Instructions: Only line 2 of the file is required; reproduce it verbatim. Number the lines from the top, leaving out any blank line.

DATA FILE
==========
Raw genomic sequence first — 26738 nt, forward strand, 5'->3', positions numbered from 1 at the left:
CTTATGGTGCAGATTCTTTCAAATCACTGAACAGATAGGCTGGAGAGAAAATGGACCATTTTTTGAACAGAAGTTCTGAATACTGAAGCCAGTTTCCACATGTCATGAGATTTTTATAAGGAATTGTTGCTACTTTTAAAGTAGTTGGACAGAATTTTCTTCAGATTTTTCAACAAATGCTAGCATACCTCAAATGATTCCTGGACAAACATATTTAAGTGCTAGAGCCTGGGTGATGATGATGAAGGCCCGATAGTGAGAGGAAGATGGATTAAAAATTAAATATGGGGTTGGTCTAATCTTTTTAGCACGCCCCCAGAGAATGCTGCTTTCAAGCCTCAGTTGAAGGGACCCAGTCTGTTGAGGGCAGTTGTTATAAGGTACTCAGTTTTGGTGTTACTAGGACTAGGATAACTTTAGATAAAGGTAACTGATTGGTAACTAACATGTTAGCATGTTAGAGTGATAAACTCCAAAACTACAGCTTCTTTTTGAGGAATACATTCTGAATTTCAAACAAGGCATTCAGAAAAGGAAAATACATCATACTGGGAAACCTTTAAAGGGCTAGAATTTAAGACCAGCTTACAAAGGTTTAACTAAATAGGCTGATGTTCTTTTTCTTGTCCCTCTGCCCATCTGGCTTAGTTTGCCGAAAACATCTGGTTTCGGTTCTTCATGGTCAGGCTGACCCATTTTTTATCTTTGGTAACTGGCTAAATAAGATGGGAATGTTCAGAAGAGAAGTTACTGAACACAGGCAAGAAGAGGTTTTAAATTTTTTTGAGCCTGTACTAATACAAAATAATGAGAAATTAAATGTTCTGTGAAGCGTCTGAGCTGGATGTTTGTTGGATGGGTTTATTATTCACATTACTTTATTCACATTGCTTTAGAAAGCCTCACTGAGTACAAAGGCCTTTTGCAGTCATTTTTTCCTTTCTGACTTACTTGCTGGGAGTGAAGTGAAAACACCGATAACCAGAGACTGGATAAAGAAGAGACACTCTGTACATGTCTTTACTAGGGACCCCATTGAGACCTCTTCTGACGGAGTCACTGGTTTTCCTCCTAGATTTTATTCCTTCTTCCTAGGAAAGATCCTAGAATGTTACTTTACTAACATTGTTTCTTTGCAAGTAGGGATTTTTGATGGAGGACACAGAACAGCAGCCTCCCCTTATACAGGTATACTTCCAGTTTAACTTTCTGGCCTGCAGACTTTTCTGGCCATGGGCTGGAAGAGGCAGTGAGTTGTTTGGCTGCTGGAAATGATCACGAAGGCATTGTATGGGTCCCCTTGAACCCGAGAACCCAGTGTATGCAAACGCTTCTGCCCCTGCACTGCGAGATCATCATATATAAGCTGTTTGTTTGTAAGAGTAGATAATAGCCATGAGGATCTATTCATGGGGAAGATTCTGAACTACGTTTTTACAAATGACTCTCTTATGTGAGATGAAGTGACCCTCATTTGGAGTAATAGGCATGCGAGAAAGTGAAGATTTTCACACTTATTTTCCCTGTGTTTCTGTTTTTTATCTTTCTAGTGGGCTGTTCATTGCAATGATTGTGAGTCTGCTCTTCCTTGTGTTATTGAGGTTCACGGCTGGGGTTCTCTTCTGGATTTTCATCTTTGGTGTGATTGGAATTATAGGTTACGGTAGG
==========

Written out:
CTTATGGTGCAGATTCTTTCAAATCACTGAACAGATAGGCTGGAGAGAAAATGGACCATTTTTTGAACAGAAGTTCTGAATACTGAAGCCAGTTTCCACATGTCATGAGATTTTTATAAGGAATTGTTGCTACTTTTAAAGTAGTTGGACAGAATTTTCTTCAGATTTTTCAACAAATGCTAGCATACCTCAAATGATTCCTGGACAAACATATTTAAGTGCTAGAGCCTGGGTGATGATGATGAAGGCCCGATAGTGAGAGGAAGATGGATTAAAAATTAAATATGGGGTTGGTCTAATCTTTTTAGCACGCCCCCAGAGAATGCTGCTTTCAAGCCTCAGTTGAAGGGACCCAGTCTGTTGAGGGCAGTTGTTATAAGGTACTCAGTTTTGGTGTTACTAGGACTAGGATAACTTTAGATAAAGGTAACTGATTGGTAACTAACATGTTAGCATGTTAGAGTGATAAACTCCAAAACTACAGCTTCTTTTTGAGGAATACATTCTGAATTTCAAACAAGGCATTCAGAAAAGGAAAATACATCATACTGGGAAACCTTTAAAGGGCTAGAATTTAAGACCAGCTTACAAAGGTTTAACTAAATAGGCTGATGTTCTTTTTCTTGTCCCTCTGCCCATCTGGCTTAGTTTGCCGAAAACATCTGGTTTCGGTTCTTCATGGTCAGGCTGACCCATTTTTTATCTTTGGTAACTGGCTAAATAAGATGGGAATGTTCAGAAGAGAAGTTACTGAACACAGGCAAGAAGAGGTTTTAAATTTTTTTGAGCCTGTACTAATACAAAATAATGAGAAATTAAATGTTCTGTGAAGCGTCTGAGCTGGATGTTTGTTGGATGGGTTTATTATTCACATTACTTTATTCACATTGCTTTAGAAAGCCTCACTGAGTACAAAGGCCTTTTGCAGTCATTTTTTCCTTTCTGACTTACTTGCTGGGAGTGAAGTGAAAACACCGATAACCAGAGACTGGATAAAGAAGAGACACTCTGTACATGTCTTTACTAGGGACCCCATTGAGACCTCTTCTGACGGAGTCACTGGTTTTCCTCCTAGATTTTATTCCTTCTTCCTAGGAAAGATCCTAGAATGTTACTTTACTAACATTGTTTCTTTGCAAGTAGGGATTTTTGATGGAGGACACAGAACAGCAGCCTCCCCTTATACAGGTATACTTCCAGTTTAACTTTCTGGCCTGCAGACTTTTCTGGCCATGGGCTGGAAGAGGCAGTGAGTTGTTTGGCTGCTGGAAATGATCACGAAGGCATTGTATGGGTCCCCTTGAACCCGAGAACCCAGTGTATGCAAACGCTTCTGCCCCTGCACTGCGAGATCATCATATATAAGCTGTTTGTTTGTAAGAGTAGATAATAGCCATGAGGATCTATTCATGGGGAAGATTCTGAACTACGTTTTTACAAATGACTCTCTTATGTGAGATGAAGTGACCCTCATTTGGAGTAATAGGCATGCGAGAAAGTGAAGATTTTCACACTTATTTTCCCTGTGTTTCTGTTTTTTATCTTTCTAGTGGGCTGTTCATTGCAATGATTGTGAGTCTGCTCTTCCTTGTGTTATTGAGGTTCACGGCTGGGGTTCTCTTCTGGATTTTCATCTTTGGTGTGATTGGAATTATAGGTTACGGTAGG